Morel began the Congo Reform Association and began a campaign to end Leopold’s power over the Congo. Articles were published in newspapers and magazines throughout European nations in an attempt to bring the horrendous situation in the Congo to world attention “Morel was also editing a special monthly supplement to the newspaper, devoted solely to exposing injustice in the Congo.”(Hochschild 187) In response to these accusations, Leopold led a Commission of Inquiry into the Congo massacres to salvage his reputation, but even they were too horrified to lie for Leopold. The combination of these efforts led other European nations to pressure the Belgium government to assume control from Leopold. The government, however, did not posses the legal authority to divest Leopold of his fiefdom, and thus was forced to purchase the Congo from Leopold. In addition, Leopold also received annual payments “as a mark of gratitude for his great sacrifices made for the Congo”(Hochschild 259). Even future history textbooks in Africa praised Leopold as “…Soviet schoolbooks praised Lenin.” (Hochschild 299)
“The Congo offers a striking example of the politics of forgetting. Leopold and the Belgian colonial officials who followed him went to extraordinary lengths to try to erase potentially incriminating evidence from the historical record.” (Hochschild 294)
Both Belgium and Leopold feared the exposure of the atrocities committed in the Congo. “The Congo offers a striking example of the politics of forgetting. Leopold and the Belgian colonial officials who followed him went to extraordinary lengths to try to erase potentially incriminating evidence from the historical record” (Hochschild 294) Shortly before the impending takeover, Leopold ordered for statewide burring of historical records, because he believed that people should “have no right to know what I did there.” (Hochschild 294) But in the following years, Belgium’s image changed from conqueror to victim given the violence and abuse they would soon encounter from Germany in World War I. “And so the full history of Leopold’s rule in the Congo and of the movement that opposed it dropped out of Europe’s memory, perhaps even more swiftly and completely than did the other mass killings that tool place in the colonization of Africa.” (Hochschild 296)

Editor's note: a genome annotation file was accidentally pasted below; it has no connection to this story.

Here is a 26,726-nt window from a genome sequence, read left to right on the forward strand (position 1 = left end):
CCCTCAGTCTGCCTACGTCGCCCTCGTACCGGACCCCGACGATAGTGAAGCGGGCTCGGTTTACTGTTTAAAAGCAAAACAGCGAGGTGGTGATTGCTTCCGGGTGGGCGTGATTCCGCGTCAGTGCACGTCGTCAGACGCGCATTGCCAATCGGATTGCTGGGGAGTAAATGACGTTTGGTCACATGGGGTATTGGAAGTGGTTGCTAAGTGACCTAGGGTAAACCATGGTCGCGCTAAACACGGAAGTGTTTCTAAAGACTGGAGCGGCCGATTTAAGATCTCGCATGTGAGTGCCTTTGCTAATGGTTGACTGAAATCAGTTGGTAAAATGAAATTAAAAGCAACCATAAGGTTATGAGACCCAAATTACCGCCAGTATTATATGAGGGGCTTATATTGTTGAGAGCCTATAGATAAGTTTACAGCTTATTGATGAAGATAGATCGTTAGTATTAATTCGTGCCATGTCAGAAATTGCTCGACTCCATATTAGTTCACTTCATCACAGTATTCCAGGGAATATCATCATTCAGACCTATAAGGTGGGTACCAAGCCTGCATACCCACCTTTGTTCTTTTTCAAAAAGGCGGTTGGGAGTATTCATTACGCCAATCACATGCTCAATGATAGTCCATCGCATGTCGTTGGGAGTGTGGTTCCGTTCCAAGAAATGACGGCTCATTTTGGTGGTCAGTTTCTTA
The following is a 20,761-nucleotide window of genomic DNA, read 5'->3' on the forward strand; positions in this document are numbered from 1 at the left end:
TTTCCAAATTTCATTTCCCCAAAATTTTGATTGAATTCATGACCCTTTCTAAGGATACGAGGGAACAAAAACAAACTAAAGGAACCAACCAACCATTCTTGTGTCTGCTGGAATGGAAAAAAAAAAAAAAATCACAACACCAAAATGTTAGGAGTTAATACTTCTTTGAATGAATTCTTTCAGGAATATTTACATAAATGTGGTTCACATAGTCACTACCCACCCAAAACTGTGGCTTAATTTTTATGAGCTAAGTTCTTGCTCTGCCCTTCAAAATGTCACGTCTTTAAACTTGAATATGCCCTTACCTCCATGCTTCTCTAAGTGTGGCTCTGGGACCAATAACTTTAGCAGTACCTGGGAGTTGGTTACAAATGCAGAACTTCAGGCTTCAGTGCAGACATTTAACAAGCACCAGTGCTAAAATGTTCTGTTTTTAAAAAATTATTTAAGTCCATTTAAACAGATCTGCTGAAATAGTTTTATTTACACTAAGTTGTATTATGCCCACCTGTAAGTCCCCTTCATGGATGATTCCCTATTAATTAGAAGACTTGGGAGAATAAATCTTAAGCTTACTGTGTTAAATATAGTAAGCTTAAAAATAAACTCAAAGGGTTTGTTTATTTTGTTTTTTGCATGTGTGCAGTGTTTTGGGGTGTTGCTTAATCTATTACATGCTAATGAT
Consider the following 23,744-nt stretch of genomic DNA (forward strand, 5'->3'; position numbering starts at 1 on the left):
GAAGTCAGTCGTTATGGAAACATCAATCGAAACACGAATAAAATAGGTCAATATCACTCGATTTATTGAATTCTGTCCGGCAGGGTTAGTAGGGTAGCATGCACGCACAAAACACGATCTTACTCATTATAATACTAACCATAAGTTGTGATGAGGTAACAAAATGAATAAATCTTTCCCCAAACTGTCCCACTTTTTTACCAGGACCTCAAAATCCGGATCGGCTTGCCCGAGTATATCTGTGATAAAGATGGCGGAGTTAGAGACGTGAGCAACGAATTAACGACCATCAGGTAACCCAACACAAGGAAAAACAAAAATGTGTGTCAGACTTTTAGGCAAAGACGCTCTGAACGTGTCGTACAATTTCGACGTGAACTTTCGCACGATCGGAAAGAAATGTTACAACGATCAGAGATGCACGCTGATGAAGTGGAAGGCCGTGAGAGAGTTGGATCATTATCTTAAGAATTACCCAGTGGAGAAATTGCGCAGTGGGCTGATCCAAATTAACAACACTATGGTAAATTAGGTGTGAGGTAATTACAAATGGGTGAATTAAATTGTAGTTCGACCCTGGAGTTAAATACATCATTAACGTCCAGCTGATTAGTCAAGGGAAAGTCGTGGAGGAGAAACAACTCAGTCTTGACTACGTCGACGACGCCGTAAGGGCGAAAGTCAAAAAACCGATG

The Aftermath of Leopold
After King Leopold relinquished his position in the Congo, the Belgium parliament assumed legal control of the country, but the trading corporations and companies of Belgium and other European countries continued to dominate the course of events in the Congo. “The one major goal not achieved, he (Morel) acknowledged, was African ownership of land.” (Hochschild 273) The Congo’s wealth of natural resources had always been the main attraction of Belgium, and with Leopold removed, the corporations were given more control and influence over the economy in the Congo. The United Mines of Upper Katanga (UMHK) was founded shortly after Leopold’s reign ended and for the next fifty years, this corporation exercised the greatest influence and control over the economy and the resources with the Congo. It “controlled about 70 percent of the economy of the Belgian Congo...and controlled the exploitation of cobalt, copper, tin uranium and zinc in mines which were among the richest in the world.”( Hochschild 31) During this time period, the Congo was one the world’s largest copper-producing countries and the “cobalt extraction in Katanga represented 75 percent of the entire world production.” (Hochschild 31)